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How We See Ourselves

How We See Ourselves
September 10, 2001

We rarely see ourselves as others see us - there are things we like about our bodies, and some we don't. Even our icons - the airbrushed movie stars and models who smile perfect smiles from magazine racks at checkout counters - often report disliking their noses or the shape of their knees. But if this insecurity about body image becomes an obsession, the consequences for the sufferer can be tragic.

The body image obsession known as BDD or body dysmorphic disorder affects as many as one person in fifty and typically begins in young people. If left untreated it can lead to impairment of functioning and even suicide, according to a study conducted at Brown University in the United States.

People with BDD not only dislike some aspect of how they look, they are preoccupied with it to the point where it is very difficult to sit down and relax with friends, or go to school or work and talk to others without thinking negative thoughts about their supposed flaws. These obsessive thoughts soon overtake the person's mind and become all he or she can think about.

Dr Katherine A Phillips, who conducted the large-scale study at Brown University, found that the disorder afflicts the sexes to a similar degree, although men and women obsess about different parts of the body. Phillips study also confirmed that most sufferers started experiencing BDD symptoms during adolescence, although in many cases the disorder remained undiagnosed until becoming more severe.


Young people today already have to struggle against media stereotypes of stick-thin models and men with rippled chests and bulging biceps. And for BDD sufferers, who constantly compare their appearance to others, this is a very painful and disturbing experience.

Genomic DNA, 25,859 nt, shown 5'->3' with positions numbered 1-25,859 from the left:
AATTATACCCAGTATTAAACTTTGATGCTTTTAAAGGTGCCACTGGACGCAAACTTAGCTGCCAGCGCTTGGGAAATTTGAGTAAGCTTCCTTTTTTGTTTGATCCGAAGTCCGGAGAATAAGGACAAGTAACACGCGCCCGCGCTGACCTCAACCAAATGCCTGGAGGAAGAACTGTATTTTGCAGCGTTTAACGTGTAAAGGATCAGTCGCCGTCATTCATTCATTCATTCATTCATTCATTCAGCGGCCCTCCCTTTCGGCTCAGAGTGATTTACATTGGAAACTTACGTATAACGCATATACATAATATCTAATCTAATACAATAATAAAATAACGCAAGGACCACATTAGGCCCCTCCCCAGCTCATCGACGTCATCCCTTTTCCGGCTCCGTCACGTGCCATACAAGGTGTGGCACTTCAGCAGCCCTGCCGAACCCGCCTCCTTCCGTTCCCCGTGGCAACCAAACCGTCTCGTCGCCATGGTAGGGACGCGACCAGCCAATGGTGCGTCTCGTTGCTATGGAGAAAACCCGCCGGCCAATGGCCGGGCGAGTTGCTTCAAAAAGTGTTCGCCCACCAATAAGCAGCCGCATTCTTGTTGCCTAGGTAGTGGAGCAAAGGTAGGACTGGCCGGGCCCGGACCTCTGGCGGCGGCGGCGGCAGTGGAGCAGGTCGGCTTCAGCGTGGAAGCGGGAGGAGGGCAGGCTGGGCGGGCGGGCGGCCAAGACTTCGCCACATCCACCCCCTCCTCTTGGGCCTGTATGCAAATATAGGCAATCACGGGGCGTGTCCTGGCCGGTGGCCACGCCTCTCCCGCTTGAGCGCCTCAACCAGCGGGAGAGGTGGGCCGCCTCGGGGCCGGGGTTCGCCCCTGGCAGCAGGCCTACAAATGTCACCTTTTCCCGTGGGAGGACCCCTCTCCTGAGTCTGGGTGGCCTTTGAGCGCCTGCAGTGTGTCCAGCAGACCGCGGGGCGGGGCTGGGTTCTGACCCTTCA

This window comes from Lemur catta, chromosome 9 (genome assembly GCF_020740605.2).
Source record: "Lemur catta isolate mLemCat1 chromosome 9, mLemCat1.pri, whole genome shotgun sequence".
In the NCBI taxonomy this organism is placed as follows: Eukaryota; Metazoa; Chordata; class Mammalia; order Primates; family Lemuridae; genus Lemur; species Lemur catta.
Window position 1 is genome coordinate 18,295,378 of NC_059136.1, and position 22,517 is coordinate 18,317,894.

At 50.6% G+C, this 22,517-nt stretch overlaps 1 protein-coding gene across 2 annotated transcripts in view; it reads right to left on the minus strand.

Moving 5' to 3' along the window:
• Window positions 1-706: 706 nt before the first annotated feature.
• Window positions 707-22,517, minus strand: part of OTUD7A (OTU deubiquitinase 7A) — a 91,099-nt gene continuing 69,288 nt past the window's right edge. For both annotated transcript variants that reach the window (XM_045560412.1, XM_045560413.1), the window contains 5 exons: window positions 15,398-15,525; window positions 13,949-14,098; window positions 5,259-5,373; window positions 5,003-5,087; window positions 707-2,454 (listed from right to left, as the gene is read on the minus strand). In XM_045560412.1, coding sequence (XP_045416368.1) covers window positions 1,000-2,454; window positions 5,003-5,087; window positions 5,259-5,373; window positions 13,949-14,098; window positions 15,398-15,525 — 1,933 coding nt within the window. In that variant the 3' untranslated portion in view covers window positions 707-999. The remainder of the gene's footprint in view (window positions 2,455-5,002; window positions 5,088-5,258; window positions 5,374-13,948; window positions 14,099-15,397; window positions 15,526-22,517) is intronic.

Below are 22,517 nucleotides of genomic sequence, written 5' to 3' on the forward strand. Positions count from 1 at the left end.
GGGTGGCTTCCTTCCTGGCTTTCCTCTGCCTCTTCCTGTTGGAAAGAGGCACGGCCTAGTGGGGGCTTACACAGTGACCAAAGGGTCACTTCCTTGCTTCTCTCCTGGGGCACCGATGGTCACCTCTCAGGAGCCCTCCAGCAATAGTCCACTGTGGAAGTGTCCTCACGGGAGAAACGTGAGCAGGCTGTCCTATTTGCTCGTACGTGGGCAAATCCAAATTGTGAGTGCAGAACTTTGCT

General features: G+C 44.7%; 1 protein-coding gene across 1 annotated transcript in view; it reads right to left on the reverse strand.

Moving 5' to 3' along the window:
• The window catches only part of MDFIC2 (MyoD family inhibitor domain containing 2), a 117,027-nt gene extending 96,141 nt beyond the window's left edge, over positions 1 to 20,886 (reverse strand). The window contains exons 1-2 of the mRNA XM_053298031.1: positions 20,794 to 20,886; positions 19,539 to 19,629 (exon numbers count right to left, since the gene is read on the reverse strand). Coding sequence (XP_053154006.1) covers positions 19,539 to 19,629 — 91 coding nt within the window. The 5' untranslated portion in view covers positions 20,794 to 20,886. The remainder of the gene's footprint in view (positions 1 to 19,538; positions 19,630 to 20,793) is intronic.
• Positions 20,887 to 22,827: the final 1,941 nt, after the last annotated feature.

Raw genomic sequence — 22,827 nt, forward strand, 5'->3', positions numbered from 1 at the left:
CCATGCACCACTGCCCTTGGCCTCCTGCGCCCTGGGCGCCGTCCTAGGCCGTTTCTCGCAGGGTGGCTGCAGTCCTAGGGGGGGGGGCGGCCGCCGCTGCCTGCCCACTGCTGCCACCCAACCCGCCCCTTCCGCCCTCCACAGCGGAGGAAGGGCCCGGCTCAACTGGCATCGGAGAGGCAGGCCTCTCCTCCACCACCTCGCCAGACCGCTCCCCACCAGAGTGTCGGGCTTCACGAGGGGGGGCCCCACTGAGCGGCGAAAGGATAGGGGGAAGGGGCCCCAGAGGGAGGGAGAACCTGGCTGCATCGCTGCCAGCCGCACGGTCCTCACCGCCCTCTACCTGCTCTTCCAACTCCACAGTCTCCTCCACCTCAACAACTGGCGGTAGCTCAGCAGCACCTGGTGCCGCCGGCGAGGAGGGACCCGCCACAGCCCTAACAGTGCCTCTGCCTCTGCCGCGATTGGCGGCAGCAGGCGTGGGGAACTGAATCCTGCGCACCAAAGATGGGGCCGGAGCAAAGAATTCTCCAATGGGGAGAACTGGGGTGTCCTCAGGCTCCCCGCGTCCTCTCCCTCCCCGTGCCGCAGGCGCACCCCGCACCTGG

In the case of someone with BDD the dissatisfaction with their own physique may lead to serious eating disorders like bulimia and anorexia, but it can also extend to different body parts. The BBC recently reported a case in a Scottish hospital where a surgeon agreed to remove healthy limbs from patients suffering with BDD.

Studies show that people with BDD check their appearance in mirrors and shop windows constantly and regularly seek confirmation of the supposed flaw from friends and family. Clothing and make-up are used to "cover-up", and in more severe cases the sufferer will avoid social situations where the perceived flaw could be exposed.

In many cases the flaw doesn't even exist or is blown right out of proportion, and yet those with BDD will feel like absolute failures for their perceived physical defects.


Many sufferers go to see a plastic surgeon or dermatologist rather than a mental health expert, even though the treatments will not be helpful. And in the case of doctors, it is reported that until recently BDD was often mis-diagnosed because doctors were not always familiar with the condition.

Young people especially feel so ashamed and worthless they play down the problem and parents tend to view it as just a "phase" which makes diagnosis and treatment even more difficult.

A 1998 study presented at the 106th Annual Convention of the American Psychological Association suggested that teasing also has a major impact on a young girl's body satisfaction. The researcher, Dr Gowen, proved that girls start worrying about body image at about 10 years old, much younger than previously thought. "Ten to thirteen-year-old girls who are being picked on may question what is wrong with themselves," says Dr Gowan, "and accordingly believe that if they were pretty or skinnier their peers would not tease them."

Psychiatric treatment, including medication and cognitive-behavioural therapy can be effective in decreasing BDD symptoms and the suffering they cause. The medications, including selective serotonin reuptake inhibitors (SSRIs) and fluoxetine (Prozac) can relieve obsession, decrease distress and depression, allowing the patient to function normally.

Most importantly, remember that current treatment for BDD is successful, so seek help for yourself or a friend if you feel that your behaviour or your friend's is being altered by distorted body image.

References: Dr Katherine A. Phillips, Director of Body Dysmorphic Disorder and Body Image Program at Butler Hospital, Rhode Island. Dr Gowan: Social Victimisation, Teasing and Weight Concerns in Young Adolescents. APA San Fransisco.

By Wendy Champagne

Reprinted with permission from Editforce

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